Tuesday, November 22, 2005

In Excess

Last night as the movie credits were rolling I overheard the woman in front of us explaining the movie to her friend. She was describing the caste system that "used to" exist in India pre-Ghandi and the horrors and nonsense of it. That got me thinking...
We can look at a pulsing country like India and see clearly the cruelty of being born into the wrong family, into the wrong village, simply into the wrong house and how little sense that makes for dooming a person to a life of poverty and deprivation and ultimately, untimely death. We look at the Brahmin caste and the absolute insanity of their thinking that they have a right to treat the lowest caste however they see fit -- including having sex with girls as young as 7 or 8 years old, thinking these girls are blessed to have been with a Brahmin. How could they think it okay to live in elaborate houses and drive the best cars and eat the best foods while the lower castes' babies are dying and disease is rampant and people are starving? And all because they were born into that birthright? This doesn't make any sense to us.
Yet this is what exists today, on a grander scale yet. We, the priviledged classes born into countries that have too much -- countries suffering from excess -- we born with the birthright to waste turn our eyes from those who have nothing. We try to believe that they are different. Yet we all know someone who has adopted a child from any one of those countries and we have seen them grow up with the same emotions that we have. We see them mothering their children with the same love we have. And intuitively we DO know that we are all the same. That we are all one species.
But we don't want to look at it that way. We want to believe in our birthright to waste. We suffer from the symptoms of excess -- obesity, loneliness, pollution, decimation of natural resources -- but we want to believe that it has to be okay to live like this because we deserve it.
Deserve what? and when does it begin?
I look at my own children with their room burgeoning with too many toys and feel a little sick at the thought of them getting MORE because it's Christmas and that's their right -- to have more more more. Why? Why do we burden our children with too much stuff? We put our babies in their own beds with bars on the sides to keep them safe and eventually contained (and thus away from us having our peaceful sleep) yet is anyone really having that peaceful sleep? Aren't we all complaining because our children aren't sleeping through the night -- they want to be in our beds, hearing our heartbeats, nestled against our furry bodies. We are too busy to carry them on our backs like they do in underdeveloped countries. We have to get back to WORK so we can afford all our excesses! So we put them into childcare where they begin to shrivel (not always), into daycares and preschools where the caregiver is overburdened, the children are out of control and hurtful, and then we wonder when as teenagers they turn their back on us and walk away when we're talking to them. We've been pushing them away from us since they were born and then we're surprised when they finally walk away???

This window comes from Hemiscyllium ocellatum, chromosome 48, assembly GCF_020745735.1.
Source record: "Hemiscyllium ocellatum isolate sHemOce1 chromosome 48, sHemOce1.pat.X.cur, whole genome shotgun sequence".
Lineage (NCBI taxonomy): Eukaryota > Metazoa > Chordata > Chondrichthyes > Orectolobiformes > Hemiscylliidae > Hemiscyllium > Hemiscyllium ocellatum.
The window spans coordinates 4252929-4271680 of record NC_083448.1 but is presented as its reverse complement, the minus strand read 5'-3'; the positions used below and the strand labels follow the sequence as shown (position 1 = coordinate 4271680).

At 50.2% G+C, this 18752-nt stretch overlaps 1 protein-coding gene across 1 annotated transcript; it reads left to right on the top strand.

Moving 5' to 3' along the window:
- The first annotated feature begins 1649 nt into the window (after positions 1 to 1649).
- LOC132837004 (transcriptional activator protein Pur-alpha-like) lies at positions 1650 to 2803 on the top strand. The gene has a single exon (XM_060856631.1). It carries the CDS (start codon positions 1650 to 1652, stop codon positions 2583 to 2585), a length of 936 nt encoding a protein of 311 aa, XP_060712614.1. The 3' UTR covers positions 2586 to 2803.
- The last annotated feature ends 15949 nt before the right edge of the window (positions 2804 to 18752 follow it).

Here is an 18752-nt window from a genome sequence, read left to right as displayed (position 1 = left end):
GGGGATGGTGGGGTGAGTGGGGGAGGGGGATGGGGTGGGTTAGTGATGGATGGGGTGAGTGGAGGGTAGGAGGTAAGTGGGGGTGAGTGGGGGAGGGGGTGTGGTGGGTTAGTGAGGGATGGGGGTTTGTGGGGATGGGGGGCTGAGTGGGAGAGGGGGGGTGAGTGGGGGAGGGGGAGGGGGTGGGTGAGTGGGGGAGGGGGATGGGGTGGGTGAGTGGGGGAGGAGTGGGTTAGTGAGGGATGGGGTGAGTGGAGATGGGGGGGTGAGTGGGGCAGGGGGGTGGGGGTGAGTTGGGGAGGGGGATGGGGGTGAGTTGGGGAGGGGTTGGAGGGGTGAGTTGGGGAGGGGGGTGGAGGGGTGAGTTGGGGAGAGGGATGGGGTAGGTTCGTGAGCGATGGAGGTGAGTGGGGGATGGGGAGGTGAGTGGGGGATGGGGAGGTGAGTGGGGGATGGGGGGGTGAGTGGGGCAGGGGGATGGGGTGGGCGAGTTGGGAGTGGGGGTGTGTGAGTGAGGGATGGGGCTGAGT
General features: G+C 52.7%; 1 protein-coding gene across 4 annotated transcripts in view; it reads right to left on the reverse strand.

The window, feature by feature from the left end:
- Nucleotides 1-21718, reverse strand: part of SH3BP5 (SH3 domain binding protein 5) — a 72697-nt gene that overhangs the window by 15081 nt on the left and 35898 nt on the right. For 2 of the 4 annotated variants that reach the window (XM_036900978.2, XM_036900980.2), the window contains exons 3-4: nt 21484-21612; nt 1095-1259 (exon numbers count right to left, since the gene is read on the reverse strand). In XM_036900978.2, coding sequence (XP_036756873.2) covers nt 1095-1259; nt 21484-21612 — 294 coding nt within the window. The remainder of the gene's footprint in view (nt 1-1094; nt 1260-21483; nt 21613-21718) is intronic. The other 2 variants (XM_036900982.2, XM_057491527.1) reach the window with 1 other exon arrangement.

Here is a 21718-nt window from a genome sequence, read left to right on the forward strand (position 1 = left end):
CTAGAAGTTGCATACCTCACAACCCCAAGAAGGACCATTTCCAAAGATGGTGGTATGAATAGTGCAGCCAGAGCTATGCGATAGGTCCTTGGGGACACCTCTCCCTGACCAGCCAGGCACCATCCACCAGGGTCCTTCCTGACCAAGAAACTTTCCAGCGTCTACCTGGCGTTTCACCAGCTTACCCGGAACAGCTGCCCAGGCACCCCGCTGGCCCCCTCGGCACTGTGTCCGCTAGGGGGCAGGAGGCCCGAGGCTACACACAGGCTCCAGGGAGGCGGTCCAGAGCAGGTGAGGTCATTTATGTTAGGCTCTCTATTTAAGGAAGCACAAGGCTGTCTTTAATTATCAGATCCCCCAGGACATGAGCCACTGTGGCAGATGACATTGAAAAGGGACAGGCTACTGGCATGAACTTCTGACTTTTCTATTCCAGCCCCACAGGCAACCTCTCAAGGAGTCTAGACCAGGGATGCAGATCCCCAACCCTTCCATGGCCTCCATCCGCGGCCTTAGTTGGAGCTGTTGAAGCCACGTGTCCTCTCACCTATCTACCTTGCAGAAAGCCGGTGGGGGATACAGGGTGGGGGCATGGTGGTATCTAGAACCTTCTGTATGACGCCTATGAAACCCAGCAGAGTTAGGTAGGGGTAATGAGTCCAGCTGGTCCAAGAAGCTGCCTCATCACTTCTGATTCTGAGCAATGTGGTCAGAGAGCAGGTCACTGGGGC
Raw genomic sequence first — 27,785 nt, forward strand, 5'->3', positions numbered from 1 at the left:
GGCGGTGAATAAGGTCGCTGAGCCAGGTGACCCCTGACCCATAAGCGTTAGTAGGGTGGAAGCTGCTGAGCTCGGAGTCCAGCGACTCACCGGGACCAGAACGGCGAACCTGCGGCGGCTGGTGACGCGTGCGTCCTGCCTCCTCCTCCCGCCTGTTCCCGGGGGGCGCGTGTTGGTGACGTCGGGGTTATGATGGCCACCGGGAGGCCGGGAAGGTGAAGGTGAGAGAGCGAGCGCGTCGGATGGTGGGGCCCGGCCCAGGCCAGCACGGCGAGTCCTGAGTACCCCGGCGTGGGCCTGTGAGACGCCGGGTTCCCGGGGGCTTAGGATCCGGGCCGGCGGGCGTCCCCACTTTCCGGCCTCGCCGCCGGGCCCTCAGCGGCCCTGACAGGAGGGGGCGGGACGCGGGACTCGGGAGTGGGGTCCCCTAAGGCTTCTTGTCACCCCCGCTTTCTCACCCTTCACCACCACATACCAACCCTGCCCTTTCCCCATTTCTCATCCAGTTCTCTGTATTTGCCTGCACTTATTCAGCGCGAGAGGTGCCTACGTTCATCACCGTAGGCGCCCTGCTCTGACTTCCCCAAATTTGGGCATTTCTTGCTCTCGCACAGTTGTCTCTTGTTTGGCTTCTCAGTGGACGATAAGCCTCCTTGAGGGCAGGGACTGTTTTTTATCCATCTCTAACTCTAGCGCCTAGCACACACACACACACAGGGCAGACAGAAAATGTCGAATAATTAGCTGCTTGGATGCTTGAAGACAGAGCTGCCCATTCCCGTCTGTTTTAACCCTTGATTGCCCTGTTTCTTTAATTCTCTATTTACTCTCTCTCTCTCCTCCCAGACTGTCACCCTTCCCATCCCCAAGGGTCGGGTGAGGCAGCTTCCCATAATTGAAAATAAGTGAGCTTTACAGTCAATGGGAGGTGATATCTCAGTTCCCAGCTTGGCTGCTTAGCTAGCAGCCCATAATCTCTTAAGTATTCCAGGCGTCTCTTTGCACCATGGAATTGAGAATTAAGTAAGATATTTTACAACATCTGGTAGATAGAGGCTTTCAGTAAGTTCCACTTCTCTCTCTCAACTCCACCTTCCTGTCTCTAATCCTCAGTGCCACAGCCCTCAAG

I'm not saying that we should ALL live in poverty on this planet. I'm just asking what our world would look like if we all truly did ALL we could to help each other. This has been a big year for devastation in the world and we've all opened our wallets to help. What does doing all I can look like for me? Is it the equivalent to what I spend on a nice dinner out with my husband? The equivalent to what I spend on gifts for my child in a year? We all say "we can't afford it" to many things. And then we do afford it if we really want it. What would it be like if we couldn't afford to live in excess because we were helping others on our planet have something? What if we stopped complaining about what we don't have and started sharing what we do?
We wonder about revolutions and terrorists and crime. But what would it be like to sit in squalor with absolutely nothing -- and absolutely NO hope of that changing -- and watching our neighbours wallow in relative wealth, throwing more food away than they ate, filling up a big pit behind our home with all the stuff that they don't feel like fixing or keeping anymore. Would we be content with that kind of imbalance? Or would we rise up and demand that we deserve to be treated with more respect and dignity than that just because we exist?
This whole issue makes my stomach churn. Mostly because I can hear people in my own family telling me that this all doesn't make sense. Yet how can it not? HOW can it possibly make sense to live the way we do and turn the channel on the T.V. when we don't want to see how terrible other people live?
How can it make sense to continue to give our children more food than they can eat, more toys than they can love, but less love than they need, less touch than they need, less listening than they crave and think all is right with the world.

1 comment:

Pearl said...

I hear ya. Christmas makes me feel ambivalent too about the excess. I feel family do press each other away and yet don't cut the ties and be done with it. It's an awkward middle space. Either intimacy or nothing woulf be easier.